We’ve given a fair bit of space in the past few months to ELT Entrepreneurs, but there’s another kind of entrepreneur who deserves some attention. The materials writer turned self-publisher or indie press. This is a round up of some of the books that are out there that have made it through the process without the help of a major publisher.
On the 9th June 2014, the following exchange was posted by a well-known ELT author in the ELT Writers Connected Facebook group. I’ve reproduced it here with his full permission, although he has asked to remain anonymous. It is a conversation with the manager of a blog that had been making copies of the author’s book available for illegal download.
Author: Am I right in thinking that you manage this site? If so please remove the illegal version of my book [REDACTED] from it.
Author: That’s your reaction?
Back in June, Laurie wrote a piece on crowdfunding in ELT, which lamented the fact that nothing much ELT-related was happening on crowdfunding sites such as Kickstarter. Well, there’s one recently launched project that’s definitely worth a look. Atama-ii Books is the brainchild of, amongst others, Marcos Benevides, a Japan-based teacher, publisher and author. Marcos is well … Read more
In Part 1 of this post, we had a quick look at the current state of the ELT self-publishing market. If that didn’t scare you off — and I hope it didn’t — here are five tips to help make sure your own self-publishing venture is a success.
ebooks are fast becoming something that ELT publishers simply have to be able to deliver in a world that’s lurching towards the paperless classroom. However, moving from print to ebooks is much easier said than done, especially if you’re adapting an existing (and possibly old) print book, and there a number of hurdles which might not be immediately obvious. Here’s my starter for 10. Each of these is a whole topic in itself, and I’ve raised more questions than answers, so let’s consider this just a starting point!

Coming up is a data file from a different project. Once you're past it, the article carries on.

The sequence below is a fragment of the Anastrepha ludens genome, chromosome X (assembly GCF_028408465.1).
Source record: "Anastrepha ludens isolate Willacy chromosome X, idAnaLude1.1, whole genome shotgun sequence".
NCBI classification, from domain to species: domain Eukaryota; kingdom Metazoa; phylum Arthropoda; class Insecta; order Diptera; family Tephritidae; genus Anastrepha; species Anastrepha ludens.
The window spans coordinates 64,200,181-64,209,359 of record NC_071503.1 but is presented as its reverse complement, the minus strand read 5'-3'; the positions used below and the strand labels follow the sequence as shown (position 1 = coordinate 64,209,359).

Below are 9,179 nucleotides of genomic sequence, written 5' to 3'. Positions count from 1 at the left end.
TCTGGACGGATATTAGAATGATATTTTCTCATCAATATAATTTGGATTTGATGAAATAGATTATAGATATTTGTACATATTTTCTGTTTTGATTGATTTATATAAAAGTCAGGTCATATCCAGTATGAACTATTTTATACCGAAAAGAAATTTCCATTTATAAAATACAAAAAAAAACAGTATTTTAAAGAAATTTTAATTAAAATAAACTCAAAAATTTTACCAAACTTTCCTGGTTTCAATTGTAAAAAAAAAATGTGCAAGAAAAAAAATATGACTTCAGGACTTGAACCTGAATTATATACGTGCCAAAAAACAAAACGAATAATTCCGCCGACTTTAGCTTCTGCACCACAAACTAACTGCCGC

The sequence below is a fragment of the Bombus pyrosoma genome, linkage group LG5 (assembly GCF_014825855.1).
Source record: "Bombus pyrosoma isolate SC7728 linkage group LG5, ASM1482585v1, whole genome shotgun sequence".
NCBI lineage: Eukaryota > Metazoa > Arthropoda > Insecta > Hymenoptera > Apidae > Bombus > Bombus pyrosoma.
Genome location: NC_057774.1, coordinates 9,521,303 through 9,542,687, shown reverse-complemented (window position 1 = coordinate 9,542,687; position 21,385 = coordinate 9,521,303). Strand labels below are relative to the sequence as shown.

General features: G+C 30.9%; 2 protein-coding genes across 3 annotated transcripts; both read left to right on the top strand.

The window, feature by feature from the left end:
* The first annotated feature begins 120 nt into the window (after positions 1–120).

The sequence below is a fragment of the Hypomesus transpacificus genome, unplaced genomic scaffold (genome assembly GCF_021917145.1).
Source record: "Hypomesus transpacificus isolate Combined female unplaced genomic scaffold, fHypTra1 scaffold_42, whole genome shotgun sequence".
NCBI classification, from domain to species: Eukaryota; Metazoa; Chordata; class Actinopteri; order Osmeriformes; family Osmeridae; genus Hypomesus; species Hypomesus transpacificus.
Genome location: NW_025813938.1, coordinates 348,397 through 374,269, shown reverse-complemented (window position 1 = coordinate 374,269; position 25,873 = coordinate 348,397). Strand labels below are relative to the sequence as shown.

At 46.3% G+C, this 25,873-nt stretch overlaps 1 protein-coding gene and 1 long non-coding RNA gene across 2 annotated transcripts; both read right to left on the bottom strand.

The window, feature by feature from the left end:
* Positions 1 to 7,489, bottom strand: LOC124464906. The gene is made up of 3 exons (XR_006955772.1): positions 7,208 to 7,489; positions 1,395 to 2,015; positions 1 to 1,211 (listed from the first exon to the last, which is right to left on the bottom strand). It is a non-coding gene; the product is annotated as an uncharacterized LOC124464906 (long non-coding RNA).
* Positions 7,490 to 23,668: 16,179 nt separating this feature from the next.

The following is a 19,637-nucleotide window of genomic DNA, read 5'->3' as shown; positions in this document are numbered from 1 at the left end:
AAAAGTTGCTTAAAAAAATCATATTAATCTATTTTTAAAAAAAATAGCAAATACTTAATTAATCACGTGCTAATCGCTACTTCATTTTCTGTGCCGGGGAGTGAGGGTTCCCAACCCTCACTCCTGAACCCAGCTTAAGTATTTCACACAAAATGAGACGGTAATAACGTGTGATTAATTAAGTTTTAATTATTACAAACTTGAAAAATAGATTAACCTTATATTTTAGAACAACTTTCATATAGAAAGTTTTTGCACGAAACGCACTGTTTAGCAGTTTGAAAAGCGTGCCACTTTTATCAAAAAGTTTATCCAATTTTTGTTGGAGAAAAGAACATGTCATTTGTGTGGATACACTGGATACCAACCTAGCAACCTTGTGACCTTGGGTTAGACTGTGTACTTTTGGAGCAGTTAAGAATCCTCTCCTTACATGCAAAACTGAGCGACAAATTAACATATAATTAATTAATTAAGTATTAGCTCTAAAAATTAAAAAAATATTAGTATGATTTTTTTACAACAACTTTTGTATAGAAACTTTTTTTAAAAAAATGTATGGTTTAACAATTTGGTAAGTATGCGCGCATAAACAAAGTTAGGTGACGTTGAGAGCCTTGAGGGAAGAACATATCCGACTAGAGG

My recent post on whether ELT brands had become more important than ELT authors generated lots of interesting discussion in the comments, and a few things in particular jumped out: Jason R Levine: … in the age of education 2.0-3.0, have the ELT teachers, content creators, and curators become more important? Eric Roth: Given the … Read more
In case you missed it, last week the UK publishing industry was jolted out of its early-summer slumber when the news broke that Charlie Redmayne was to replace Victoria Barnsley as CEO of Harper Collins UK. In a piece last Friday for The Guardian, entitled Bad week for women in publishing as two giants step down, which also covered the news that Gail Rebuck would be replaced as chief executive of Random House UK (now Penguin Random House, of course) by Penguin’s Tom Weldon, the following caught my eye (my emphasis):
Though both Barnsley, who is 59, and Rebuck, 61, could be as tough as anyone when required, they have been author-centred. “What they’ve done is to enable editors. It’s not that they necessarily are those editors. Authors feel the most enormous respect for them and faith in them,” said the source.